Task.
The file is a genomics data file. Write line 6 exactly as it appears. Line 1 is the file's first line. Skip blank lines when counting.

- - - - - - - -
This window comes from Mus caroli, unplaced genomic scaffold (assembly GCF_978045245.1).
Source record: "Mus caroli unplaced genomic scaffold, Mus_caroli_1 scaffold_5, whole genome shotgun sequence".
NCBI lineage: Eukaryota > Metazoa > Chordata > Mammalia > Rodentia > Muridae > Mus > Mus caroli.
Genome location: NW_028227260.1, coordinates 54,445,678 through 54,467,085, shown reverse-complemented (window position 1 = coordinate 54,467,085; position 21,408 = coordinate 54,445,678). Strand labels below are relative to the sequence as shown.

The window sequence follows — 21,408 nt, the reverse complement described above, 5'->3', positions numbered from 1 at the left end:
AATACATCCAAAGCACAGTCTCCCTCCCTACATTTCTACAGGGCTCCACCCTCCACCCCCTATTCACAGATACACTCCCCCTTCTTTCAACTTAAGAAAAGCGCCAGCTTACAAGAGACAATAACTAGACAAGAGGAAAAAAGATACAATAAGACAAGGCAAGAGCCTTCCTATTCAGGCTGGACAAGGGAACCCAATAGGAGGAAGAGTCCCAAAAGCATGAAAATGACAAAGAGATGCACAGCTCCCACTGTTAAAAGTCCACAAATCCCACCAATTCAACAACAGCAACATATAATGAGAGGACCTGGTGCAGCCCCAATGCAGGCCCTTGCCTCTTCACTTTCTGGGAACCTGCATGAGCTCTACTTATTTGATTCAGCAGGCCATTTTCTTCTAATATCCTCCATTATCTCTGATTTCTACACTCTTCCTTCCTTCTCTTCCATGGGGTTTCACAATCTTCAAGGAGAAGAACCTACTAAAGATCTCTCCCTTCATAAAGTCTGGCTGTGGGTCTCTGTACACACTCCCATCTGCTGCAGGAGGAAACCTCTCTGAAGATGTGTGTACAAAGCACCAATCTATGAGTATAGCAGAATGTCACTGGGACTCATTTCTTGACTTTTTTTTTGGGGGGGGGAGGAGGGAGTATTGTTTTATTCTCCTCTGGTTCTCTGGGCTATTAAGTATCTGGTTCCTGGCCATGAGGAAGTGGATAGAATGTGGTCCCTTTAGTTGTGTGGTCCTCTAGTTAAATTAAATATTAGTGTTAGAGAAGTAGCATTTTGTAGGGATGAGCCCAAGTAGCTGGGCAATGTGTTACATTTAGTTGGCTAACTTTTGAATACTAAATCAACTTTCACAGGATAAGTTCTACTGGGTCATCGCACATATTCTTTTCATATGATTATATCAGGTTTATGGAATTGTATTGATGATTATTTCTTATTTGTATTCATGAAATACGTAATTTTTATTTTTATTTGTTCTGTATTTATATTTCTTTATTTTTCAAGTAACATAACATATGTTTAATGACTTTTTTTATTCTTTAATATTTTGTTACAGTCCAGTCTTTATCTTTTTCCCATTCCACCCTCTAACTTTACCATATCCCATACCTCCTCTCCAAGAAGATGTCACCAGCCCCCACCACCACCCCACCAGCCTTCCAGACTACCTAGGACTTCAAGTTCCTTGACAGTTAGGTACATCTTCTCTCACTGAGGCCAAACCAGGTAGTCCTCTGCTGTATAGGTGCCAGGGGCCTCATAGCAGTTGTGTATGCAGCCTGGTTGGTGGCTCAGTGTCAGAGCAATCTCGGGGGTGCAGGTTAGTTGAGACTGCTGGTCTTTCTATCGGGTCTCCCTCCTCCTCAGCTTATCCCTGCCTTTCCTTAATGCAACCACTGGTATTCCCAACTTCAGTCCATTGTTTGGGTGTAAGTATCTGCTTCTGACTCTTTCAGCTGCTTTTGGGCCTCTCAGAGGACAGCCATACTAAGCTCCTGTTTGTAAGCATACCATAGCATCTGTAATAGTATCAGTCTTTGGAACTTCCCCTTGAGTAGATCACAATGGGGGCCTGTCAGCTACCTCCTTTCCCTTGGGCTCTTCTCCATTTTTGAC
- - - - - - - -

AATACATCCAAAGCACAGTCTCCCTCCCTACATTTCTACAGGGCTCCACCCTCCACCCCCTATTCACAGATACACTCCCCCTTCTTTCAACTTAAGAAAAGCGCCAGCTTACAAGAGACAATAACTAGACAAGAGGAAAAAAGATACAATAAGACAAGGCAAGAGCCTTCCTATTCAGGCTGGACAAGGGAACCCAATAGGAGGAAGAGTCCCAAAAGCATGAAAATGACAAAGAGATGCACAGCTCCCACTGTTAAAAGTCCACAAATCCCACCAATTCAACAACAGCAACATATAATGAGAGGACCTGGTGCAGCCCCAATGCAGGCCCTTGCCTCTTCACTTTCTGGGAACCTGCATGAGCTCTACTTATTTGATTCAGCAGGCCATTTTCTTCTAATATCCTCCATTATCTCTGATTTCTACACTCTTCCTTCCTTCTCTTCCATGGGGTTTCACAATCTTCAAGGAGAAGAACCTACTAAAGATCTCTCCCTTCATAAAGTCTGGCTGTGGGTCTCTGTACACACTCCCATCTGCTGCAGGAGGAAACCTCTCTGAAGATGTGTGTACAAAGCACCAATCTATGAGTATAGCAGAATGTCACTGGGACTCATTTCTTGACTTTTTTTTTGGGGGGGGGAGGAGGGAGTATTGTTTTATTCTCCTCTGGTTCTCTGGGCTATTAAGTATCTGGTTCCTGGCCATGAGGAAGTGGATAGAATGTGGTCCCTTTAGTTGTGTGGTCCTCTAGTTAAATTAAATATTAGTGTTAGAGAAGTAGCATTTTGTAGGGATGAGCCCAAGTAGCTGGGCAATGTGTTACATTTAGTTGGCTAACTTTTGAATACTAAATCAACTTTCACAGGATAAGTTCTACTGGGTCATCGCACATATTCTTTTCATATGATTATATCAGGTTTATGGAATTGTATTGATGATTATTTCTTATTTGTATTCATGAAATACGTAATTTTTATTTTTATTTGTTCTGTATTTATATTTCTTTATTTTTCAAGTAACATAACATATGTTTAATGACTTTTTTTATTCTTTAATATTTTGTTACAGTCCAGTCTTTATCTTTTTCCCATTCCACCCTCTAACTTTACCATATCCCATACCTCCTCTCCAAGAAGATGTCACCAGCCCCCACCACCACCCCACCAGCCTTCCAGACTACCTAGGACTTCAAGTTCCTTGACAGTTAGGTACATCTTCTCTCACTGAGGCCAAACCAGGTAGTCCTCTGCTGTATAGGTGCCAGGGGCCTCATAGCAGTTGTGTATGCAGCCTGGTTGGTGGCTCAGTGTCAGAGCAATCTCGGGGGTGCAGGTTAGTTGAGACTGCTGGTCTTTCTATCGGGTCTCCCTCCTCCTCAGCTTATCCCTGCCTTTCCTTAATGCAACCACTGGTATTCCCAACTTCAGTCCATTGTTTGGGTGTAAGTATCTGCTTCTGACTCTTTCAGCTGCTTTTGGGCCTCTCAGAGGACAGCCATACTAAGCTCCTGTTTGTAAGCATACCATAGCATCTGTAATAGTATCAGTCTTTGGAACTTCCCCTTGAGTAGATCACAATGGGGGCCTGTCAGCTACCTCCTTTCCCTTGGGCTCTTCTCCATTTTTGAC